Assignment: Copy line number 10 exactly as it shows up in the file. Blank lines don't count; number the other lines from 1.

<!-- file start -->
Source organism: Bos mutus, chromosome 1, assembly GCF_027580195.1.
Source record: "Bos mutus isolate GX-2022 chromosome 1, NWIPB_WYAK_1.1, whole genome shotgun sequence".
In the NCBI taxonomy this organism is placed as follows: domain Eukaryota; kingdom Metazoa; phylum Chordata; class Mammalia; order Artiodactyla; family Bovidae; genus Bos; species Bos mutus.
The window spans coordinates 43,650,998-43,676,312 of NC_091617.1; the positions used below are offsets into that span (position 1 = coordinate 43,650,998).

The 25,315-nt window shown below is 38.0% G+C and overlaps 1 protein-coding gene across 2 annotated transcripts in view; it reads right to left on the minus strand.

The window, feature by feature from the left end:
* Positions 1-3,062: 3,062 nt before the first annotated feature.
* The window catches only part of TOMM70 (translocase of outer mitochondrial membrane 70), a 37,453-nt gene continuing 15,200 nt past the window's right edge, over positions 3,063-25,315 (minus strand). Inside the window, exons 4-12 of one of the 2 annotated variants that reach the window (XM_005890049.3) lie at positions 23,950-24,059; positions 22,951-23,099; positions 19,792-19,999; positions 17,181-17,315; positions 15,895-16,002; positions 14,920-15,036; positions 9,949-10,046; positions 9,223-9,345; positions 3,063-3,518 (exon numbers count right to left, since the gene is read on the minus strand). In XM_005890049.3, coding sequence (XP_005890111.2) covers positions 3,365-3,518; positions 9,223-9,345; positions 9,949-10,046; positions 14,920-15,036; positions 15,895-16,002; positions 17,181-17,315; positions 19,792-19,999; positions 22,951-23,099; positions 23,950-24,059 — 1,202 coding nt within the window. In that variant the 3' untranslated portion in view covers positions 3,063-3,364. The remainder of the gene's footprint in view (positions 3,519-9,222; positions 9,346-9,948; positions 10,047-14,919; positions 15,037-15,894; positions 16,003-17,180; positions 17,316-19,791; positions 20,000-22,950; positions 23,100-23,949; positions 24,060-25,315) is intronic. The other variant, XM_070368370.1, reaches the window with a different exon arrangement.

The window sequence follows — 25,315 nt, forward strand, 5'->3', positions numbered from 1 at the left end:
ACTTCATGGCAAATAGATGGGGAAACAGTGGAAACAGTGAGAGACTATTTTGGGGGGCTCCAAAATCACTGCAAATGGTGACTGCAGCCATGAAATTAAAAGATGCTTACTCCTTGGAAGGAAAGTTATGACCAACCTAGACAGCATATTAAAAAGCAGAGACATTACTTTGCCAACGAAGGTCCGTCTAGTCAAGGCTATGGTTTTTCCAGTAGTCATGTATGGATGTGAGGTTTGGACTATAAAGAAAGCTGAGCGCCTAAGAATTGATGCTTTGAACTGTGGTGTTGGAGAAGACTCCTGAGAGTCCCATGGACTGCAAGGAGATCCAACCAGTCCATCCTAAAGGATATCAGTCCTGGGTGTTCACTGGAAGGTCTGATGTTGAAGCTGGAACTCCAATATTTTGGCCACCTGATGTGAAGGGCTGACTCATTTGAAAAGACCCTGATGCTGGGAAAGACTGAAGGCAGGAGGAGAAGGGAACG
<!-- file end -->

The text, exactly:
ACTTCATGGCAAATAGATGGGGAAACAGTGGAAACAGTGAGAGACTATTTTGGGGGGCTCCAAAATCACTGCAAATGGTGACTGCAGCCATGAAATTAAAAGATGCTTACTCCTTGGAAGGAAAGTTATGACCAACCTAGACAGCATATTAAAAAGCAGAGACATTACTTTGCCAACGAAGGTCCGTCTAGTCAAGGCTATGGTTTTTCCAGTAGTCATGTATGGATGTGAGGTTTGGACTATAAAGAAAGCTGAGCGCCTAAGAATTGATGCTTTGAACTGTGGTGTTGGAGAAGACTCCTGAGAGTCCCATGGACTGCAAGGAGATCCAACCAGTCCATCCTAAAGGATATCAGTCCTGGGTGTTCACTGGAAGGTCTGATGTTGAAGCTGGAACTCCAATATTTTGGCCACCTGATGTGAAGGGCTGACTCATTTGAAAAGACCCTGATGCTGGGAAAGACTGAAGGCAGGAGGAGAAGGGAACG